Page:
While a good fiscal or monetary policy can lend some momentum to a nation’s economic growth, according to macroeconomic principles, no growth is sustainable without technological development and a steady growth in a nation’s quality of education. However, sadly enough, Bangladesh’s pre-college education still could not completely detach itself from the elitism that divest a good fraction of the population from the so-called ‘English medium’ schooling, and thus a large chasm stands between the nations public and private schools’ quality of education.
Singapore and Hong Kong, two tiny island nations smaller than the size of an average district of Bangladesh, have started putting a lot of emphasis on secondary and post-secondary education. Asian universities are climbing up the ladder of world ranking as fast as the economies of these countries are growing. Now, with Bangladesh’s economy skyrocketing, it has become more important than ever to focus on the nation’s education system.
However, Bangladeshi schools still put little to no emphasis on teaching English as a language, and internationalization of the tertiary institutions still remains a far-fetched notion. Bangladesh’s former dictator, Hussain Muhammad Ershad, had once declared that he wanted to make Bangla language to be the only medium of education. However, such an attempt is self-destructive, and an attempt to ostracize the nation from the international society, so that Ershad’s notoriety would not reach the people of Bangladesh from the mouth of the international media. This is a common strategy of many dictatorial polities to bar people from learning any language but their own.
There is a misguided notion that using English as the primary language in education is against the spirit of the 1952 Language Movement. However, the language part in this movement was largely symbolic of the oppression of Bangalees by the Pakistani government. The Language Movement had nothing to do with English being used in educational institution, and absolutely nothing to do with detaching a nation from the international stage.
In today’s context, English has not become crucial to thrive in other countries, but it is essential to survive even if one does not step a foot out of their motherland. With the advent of the internet, people of all professions, and especially students, have to communicate with people of different tongues. It has, thus, become essential for everyone to know, at least, the lingua franca of the academicians, scientists and businessmen around the world. In fact, learning more than 2 languages should be actively encouraged at primary schools.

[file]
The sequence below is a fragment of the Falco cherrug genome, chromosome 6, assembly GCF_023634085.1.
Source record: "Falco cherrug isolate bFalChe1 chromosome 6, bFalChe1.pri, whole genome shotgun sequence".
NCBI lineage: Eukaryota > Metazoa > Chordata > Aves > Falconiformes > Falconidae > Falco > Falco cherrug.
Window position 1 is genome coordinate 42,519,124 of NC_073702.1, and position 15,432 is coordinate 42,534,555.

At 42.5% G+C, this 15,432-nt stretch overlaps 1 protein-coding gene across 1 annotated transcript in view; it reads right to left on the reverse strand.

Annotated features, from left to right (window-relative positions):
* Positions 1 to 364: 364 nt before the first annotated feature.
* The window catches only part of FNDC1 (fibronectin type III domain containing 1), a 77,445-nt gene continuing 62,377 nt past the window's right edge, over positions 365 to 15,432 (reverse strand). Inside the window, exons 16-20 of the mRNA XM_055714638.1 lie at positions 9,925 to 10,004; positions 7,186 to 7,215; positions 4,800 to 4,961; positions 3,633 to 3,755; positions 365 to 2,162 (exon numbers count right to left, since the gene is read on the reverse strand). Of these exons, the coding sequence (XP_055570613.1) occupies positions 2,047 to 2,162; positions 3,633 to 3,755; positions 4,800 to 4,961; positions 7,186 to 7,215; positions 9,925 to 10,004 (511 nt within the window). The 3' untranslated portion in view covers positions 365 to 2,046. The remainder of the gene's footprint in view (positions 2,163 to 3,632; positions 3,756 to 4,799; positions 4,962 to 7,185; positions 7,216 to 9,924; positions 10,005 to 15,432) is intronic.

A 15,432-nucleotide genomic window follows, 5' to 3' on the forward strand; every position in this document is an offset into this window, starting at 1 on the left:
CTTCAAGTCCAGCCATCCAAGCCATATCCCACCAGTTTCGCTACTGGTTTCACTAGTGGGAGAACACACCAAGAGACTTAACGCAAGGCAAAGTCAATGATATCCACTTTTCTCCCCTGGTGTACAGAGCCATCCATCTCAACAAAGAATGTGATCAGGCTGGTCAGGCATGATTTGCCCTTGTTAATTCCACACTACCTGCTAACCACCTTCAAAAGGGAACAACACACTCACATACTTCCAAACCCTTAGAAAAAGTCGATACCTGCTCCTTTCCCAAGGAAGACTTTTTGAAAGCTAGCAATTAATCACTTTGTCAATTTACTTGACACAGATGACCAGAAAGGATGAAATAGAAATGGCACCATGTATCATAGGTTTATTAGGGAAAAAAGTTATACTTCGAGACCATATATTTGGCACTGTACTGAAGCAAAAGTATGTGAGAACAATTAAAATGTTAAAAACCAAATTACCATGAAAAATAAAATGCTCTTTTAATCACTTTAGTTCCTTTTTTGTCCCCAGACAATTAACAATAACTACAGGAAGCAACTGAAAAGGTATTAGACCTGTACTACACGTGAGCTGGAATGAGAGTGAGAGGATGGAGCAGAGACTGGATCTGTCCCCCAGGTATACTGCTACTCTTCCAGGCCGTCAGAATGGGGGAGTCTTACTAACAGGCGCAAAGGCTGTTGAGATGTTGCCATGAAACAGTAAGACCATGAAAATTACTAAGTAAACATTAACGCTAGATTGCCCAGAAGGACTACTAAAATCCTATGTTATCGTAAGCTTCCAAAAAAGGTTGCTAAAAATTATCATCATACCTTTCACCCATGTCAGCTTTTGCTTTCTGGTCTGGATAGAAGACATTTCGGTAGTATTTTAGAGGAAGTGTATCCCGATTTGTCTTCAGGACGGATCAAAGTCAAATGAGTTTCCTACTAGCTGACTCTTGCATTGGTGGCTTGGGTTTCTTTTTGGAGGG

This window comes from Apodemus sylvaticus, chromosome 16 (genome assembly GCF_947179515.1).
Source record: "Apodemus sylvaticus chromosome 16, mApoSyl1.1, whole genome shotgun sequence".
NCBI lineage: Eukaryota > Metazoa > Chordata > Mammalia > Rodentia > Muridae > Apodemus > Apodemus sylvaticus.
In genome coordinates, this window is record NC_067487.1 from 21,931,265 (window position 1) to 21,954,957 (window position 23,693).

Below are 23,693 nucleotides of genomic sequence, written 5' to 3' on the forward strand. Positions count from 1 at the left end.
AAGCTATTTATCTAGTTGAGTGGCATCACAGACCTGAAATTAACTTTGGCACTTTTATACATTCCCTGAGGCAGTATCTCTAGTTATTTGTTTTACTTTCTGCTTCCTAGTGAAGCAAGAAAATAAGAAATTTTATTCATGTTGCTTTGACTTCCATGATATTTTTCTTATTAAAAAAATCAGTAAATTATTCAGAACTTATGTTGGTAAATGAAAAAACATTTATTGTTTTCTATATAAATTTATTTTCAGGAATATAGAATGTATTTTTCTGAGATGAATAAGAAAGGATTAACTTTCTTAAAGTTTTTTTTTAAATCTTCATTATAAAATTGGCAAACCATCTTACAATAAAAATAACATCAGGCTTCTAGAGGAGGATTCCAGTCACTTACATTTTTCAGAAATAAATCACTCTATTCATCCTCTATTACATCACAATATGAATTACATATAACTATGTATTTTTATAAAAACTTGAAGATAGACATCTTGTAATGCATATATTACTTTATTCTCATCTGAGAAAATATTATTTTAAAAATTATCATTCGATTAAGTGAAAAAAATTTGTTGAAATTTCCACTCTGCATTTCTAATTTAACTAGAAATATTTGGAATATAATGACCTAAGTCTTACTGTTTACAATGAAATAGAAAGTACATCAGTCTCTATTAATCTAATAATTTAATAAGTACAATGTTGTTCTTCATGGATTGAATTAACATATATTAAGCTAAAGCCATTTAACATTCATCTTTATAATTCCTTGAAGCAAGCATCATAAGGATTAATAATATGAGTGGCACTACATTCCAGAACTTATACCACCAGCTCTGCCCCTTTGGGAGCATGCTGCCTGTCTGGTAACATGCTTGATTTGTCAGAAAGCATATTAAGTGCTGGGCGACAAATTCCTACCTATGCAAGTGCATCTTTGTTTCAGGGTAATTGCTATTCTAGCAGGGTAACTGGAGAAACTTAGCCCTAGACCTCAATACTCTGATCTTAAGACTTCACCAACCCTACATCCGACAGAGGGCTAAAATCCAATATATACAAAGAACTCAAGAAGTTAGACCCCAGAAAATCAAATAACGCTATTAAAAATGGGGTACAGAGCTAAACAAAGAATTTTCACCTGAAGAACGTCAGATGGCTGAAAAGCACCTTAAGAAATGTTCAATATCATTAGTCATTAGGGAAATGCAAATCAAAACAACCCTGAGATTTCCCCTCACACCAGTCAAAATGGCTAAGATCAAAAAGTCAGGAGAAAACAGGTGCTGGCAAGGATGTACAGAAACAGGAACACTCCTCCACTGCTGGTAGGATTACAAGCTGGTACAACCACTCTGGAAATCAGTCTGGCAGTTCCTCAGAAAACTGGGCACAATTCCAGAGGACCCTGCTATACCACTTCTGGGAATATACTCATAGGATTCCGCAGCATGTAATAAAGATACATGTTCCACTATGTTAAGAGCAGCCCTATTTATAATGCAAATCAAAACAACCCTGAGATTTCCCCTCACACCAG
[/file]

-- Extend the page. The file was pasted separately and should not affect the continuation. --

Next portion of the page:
Bangladesh’s education board offers primary education in two languages: Bangla and English in two separate curricula. The English version schools under Bangladesh’s central education board are sparse, and also costlier than the Bangla version schools in which most students are enrolled. The private schools of the nation, mostly situated in Dhaka, also known as the ‘English medium’ schools because of their affiliations with the American IB Diploma and the British GCSEs, remain divorced from the nation’s central educational backbone in the sense that they are highly exclusive, and the average cost of studying in these schools is fourfold, sometimes fivefold, the nation’s GDP per capita.
These English medium schools are not only off-limits to the poor and the rural population, but even to government employees whose salaries are sometimes dwarfed by the costs of these educational institutes. However, the solution does not lie in curbing or limiting these exclusive institutes, but by making them accessible to all classes of people. The sad reality is that universities here and abroad always value a certificate endorsed by the University of Cambridge more than one by Bangladesh’s local education board. Thus, the small section that can afford these schools for their children can give them a better tertiary education, and the rest of the population, unfortunately, get stuck in a loop of inequality.
Bangladesh’s constitution guarantees ‘Health for all, Education for all’, however just as ‘health for all’ implies that the healthcare must be adequate and not a placebo, ‘education for all’ should also keep the promise it makes. However, the Bangla version schools are almost like placebos, often failing to deliver what our constitution declares a fundamental right. However, this issue cannot be solved overnight. The educational infrastructure works on a positive feedback, every little impetus towards improving the quality of education today guarantees a group of well-qualified teacher for the next generations. However, the responsibility lies in guaranteeing the principle ‘school uniforms’ uphold – equality.
However, the point that needs to be stressed here is that a system providing education of international standard already exists, but that remains inaccessible because of the cost of studying in such institutions. These institutions, too, have to charge high to sustain, since they are still not integrated with the country’s educational infrastructure, thus do not receive any subsidy which public schools do. Therefore, these English medium institutions should be integrated with the existing national curricula, turning them into subsidized school, thus bringing these institutions, finally, out from under the umbrella of elitism which they have long lived under.
Before 2020, the world did not fully fathom the importance of the healthcare system. Now, nations are eager to funnel billions of dollars into vaccines. A large-scale disaster could have been avoided, all around the world, if only people had realized earlier how vital the health sector is. Likewise, we should fully realize how crucial education is, and work towards improving this sector before another 2020 pokes us in the eye to show the point we have been missing thus far.